2021. What an interesting year. With the world turned upside down by a pandemic that seemingly had its sights set on...
The HPE Corner
The world of sensors is accelerating; to hear IoT referenced so many times at HPE events focused on NonStop systems has been rather surprising.
After all, there’s a very big difference between processing transaction inputs and sensor alarms. With transactions there is almost always a need to respond whereas with sensors, the majority of input is simply noise. Or, as this noise was recently described by former Tandem and Oracle executive, Dr. Tim Chou, simply “digital exhaust!”
The significance of the references to IoT by NonStop management is not accidental. Nor is it something to discuss just to fill in time on an agenda. More importantly, it has been the reference to the industrial, or enterprise, IoT that has framed the many presentations that have been given by NonStop management as even the most traditional of NonStop businesses will shortly face the full impact of IoT. Whether it’s in the retail marketplace, banking, manufacturing, health care or even the media and entertainment, almost everything that is shipped with a digital heart has the ability to broadcast a digital pulse.
The planning being done to accommodate a world of 50billion IoT devices, as is predicted to become real by 2020 according to Cisco (4.9billion connected things were already in use by 2015, according to Gartner even as they provides a more conservative estimate of 20.8billion IoT devices by 2020), is entering an early adoption phase but already many questions are being asked as to “the how” and even “the why” of being well-connected to IoT. The data that will be rushing headlong onto our networks is enough to frighten any prospective business looking to leverage IoT.
“How will all this data be transported? How will it be stored? How will it be analyzed? How do you search through it? How will it be kept secure and private? Each of these issues must be addressed,” asks Syed Zaeem Hosain, CTO, Aeris in his June 28, 2016, article in RCR Wireless News, How far is the hype surrounding claims of up to 50B IoT and machine-to-machine devices by 2020 away from reality? “Finding timely, actionable information within these vast data stores could be difficult and expensive. The costs of metered transport, storage and analytics have to be accounted for by industry, and distributed processing of information is vital.”
Perhaps the answer truly lies in just how we build out our networks and if the pundits are accurate in their predictions, the world is heading towards a network landscape populated by millions of “edge” products – intelligent router concentrators from a new branch of the networking tree. Smart, programmable (but with extensive AI capabilities) and everywhere! The new “Diesel Exhaust Fluid” of the network designed to mitigate any negative impact from so much diesel exhaust being generated.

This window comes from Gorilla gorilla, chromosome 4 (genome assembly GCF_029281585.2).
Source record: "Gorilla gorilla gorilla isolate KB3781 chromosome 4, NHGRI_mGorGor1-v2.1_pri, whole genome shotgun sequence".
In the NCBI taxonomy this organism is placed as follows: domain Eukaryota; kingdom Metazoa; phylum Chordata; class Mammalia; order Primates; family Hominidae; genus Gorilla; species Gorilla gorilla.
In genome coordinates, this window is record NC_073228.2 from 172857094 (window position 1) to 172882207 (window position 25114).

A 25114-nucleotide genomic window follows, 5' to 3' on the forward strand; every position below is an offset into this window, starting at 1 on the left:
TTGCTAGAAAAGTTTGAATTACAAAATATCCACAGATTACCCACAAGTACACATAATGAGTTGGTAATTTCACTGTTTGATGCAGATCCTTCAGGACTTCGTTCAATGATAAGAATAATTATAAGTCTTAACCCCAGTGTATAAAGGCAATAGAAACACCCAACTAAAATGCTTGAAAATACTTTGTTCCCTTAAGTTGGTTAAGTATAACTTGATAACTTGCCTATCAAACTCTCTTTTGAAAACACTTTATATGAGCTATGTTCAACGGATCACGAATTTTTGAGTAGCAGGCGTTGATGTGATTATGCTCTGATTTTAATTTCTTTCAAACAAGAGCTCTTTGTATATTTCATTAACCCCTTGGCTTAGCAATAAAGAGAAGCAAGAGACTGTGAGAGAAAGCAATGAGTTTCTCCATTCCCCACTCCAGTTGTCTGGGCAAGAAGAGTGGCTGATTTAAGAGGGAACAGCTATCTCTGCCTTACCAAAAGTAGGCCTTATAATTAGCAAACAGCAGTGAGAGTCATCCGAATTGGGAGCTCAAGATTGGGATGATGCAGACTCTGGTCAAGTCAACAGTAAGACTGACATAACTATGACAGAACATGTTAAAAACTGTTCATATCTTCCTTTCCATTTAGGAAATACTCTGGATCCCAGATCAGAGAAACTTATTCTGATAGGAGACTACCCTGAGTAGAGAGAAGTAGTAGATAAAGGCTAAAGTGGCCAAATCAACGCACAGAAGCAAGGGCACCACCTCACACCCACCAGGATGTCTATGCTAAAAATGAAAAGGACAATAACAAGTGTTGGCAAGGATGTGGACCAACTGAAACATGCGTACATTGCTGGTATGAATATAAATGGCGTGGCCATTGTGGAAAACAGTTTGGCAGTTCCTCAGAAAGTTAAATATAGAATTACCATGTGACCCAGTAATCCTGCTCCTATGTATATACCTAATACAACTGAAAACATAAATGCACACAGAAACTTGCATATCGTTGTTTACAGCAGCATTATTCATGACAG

But here is the looming paradox. Edge products will proliferate but they will be powerful and even as they are designed to ensure only what is required by business makes it into the “center”, each individual edge processor may be the equal in power as is found working in the center. As of 2017, you will be able to deploy edge products populated with multicore Xeon chips brining x86 architecture to the edge. And then the light goes on – not only is there a need to safely discard digital exhaust but there’s the more important need of ensuring critical, indeed life depending, events into the center. Business and even lives will depend upon events being handled by fault tolerant edge products that will exhibit all the important attributes we have so long associated with NonStop – availability, scalability and data integrity.
If anyone has had doubts about the future of NonStop and perhaps had concerns over virtual NonStop then rest assured. It will not be required of every edge product, but even as we work hard to suppress the digital exhaust while opening the channels for critical event messages, there will be edge products running NonStop. Potentially hundreds of thousands of them but eventually, millions of them – and this will change not only the software release and support model for NonStop but also the installation, management and oversight of NonStop as well.
HPE is introducing the community to NonStop and IoT for one very good reason and it should not be overlooked – NonStop can scale up (and down) as much as it can scale out – whether it’s on an edge product with two processors each with two cores or on a center product with sixteen processors each with fourteen cores. And it will all be vNonStop. And it will be exactly the same vNonStop. So yes, looking ahead to what we can expect to see being prototyped during 2017 we will see early adoption of vNonStop but don’t be surprised as to what is finally disclosed as being the target server for vNonStop as it may very well be out there, far from the center, thriving on the edge!